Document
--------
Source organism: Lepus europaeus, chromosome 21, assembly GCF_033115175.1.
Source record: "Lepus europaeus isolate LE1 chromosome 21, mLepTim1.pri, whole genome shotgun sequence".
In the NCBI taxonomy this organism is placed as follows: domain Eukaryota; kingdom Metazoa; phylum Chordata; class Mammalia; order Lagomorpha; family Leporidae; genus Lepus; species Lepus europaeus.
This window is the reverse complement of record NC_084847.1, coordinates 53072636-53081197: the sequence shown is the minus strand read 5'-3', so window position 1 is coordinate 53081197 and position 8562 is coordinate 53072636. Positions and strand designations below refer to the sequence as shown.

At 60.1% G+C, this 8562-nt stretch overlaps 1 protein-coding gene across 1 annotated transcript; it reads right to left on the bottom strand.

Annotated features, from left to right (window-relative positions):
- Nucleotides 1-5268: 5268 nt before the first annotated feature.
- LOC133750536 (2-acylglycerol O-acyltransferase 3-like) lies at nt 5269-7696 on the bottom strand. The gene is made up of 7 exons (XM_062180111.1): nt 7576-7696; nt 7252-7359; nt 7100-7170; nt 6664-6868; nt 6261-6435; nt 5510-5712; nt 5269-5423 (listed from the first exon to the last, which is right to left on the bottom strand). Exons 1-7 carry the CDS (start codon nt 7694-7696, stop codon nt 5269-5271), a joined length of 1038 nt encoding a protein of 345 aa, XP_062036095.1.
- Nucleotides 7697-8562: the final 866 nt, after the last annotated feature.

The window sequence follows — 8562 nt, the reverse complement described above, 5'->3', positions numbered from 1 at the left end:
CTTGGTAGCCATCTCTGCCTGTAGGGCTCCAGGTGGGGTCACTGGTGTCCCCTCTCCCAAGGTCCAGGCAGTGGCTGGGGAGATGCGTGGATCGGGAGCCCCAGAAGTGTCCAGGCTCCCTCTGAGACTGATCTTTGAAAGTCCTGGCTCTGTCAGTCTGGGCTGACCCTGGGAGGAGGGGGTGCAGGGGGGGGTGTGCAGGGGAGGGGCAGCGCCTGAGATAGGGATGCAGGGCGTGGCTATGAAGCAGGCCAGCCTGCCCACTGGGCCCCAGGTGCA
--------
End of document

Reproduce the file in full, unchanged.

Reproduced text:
Source organism: Lepus europaeus, chromosome 21, assembly GCF_033115175.1.
Source record: "Lepus europaeus isolate LE1 chromosome 21, mLepTim1.pri, whole genome shotgun sequence".
In the NCBI taxonomy this organism is placed as follows: domain Eukaryota; kingdom Metazoa; phylum Chordata; class Mammalia; order Lagomorpha; family Leporidae; genus Lepus; species Lepus europaeus.
This window is the reverse complement of record NC_084847.1, coordinates 53072636-53081197: the sequence shown is the minus strand read 5'-3', so window position 1 is coordinate 53081197 and position 8562 is coordinate 53072636. Positions and strand designations below refer to the sequence as shown.

At 60.1% G+C, this 8562-nt stretch overlaps 1 protein-coding gene across 1 annotated transcript; it reads right to left on the bottom strand.

Annotated features, from left to right (window-relative positions):
- Nucleotides 1-5268: 5268 nt before the first annotated feature.
- LOC133750536 (2-acylglycerol O-acyltransferase 3-like) lies at nt 5269-7696 on the bottom strand. The gene is made up of 7 exons (XM_062180111.1): nt 7576-7696; nt 7252-7359; nt 7100-7170; nt 6664-6868; nt 6261-6435; nt 5510-5712; nt 5269-5423 (listed from the first exon to the last, which is right to left on the bottom strand). Exons 1-7 carry the CDS (start codon nt 7694-7696, stop codon nt 5269-5271), a joined length of 1038 nt encoding a protein of 345 aa, XP_062036095.1.
- Nucleotides 7697-8562: the final 866 nt, after the last annotated feature.

The window sequence follows — 8562 nt, the reverse complement described above, 5'->3', positions numbered from 1 at the left end:
CTTGGTAGCCATCTCTGCCTGTAGGGCTCCAGGTGGGGTCACTGGTGTCCCCTCTCCCAAGGTCCAGGCAGTGGCTGGGGAGATGCGTGGATCGGGAGCCCCAGAAGTGTCCAGGCTCCCTCTGAGACTGATCTTTGAAAGTCCTGGCTCTGTCAGTCTGGGCTGACCCTGGGAGGAGGGGGTGCAGGGGGGGGTGTGCAGGGGAGGGGCAGCGCCTGAGATAGGGATGCAGGGCGTGGCTATGAAGCAGGCCAGCCTGCCCACTGGGCCCCAGGTGCA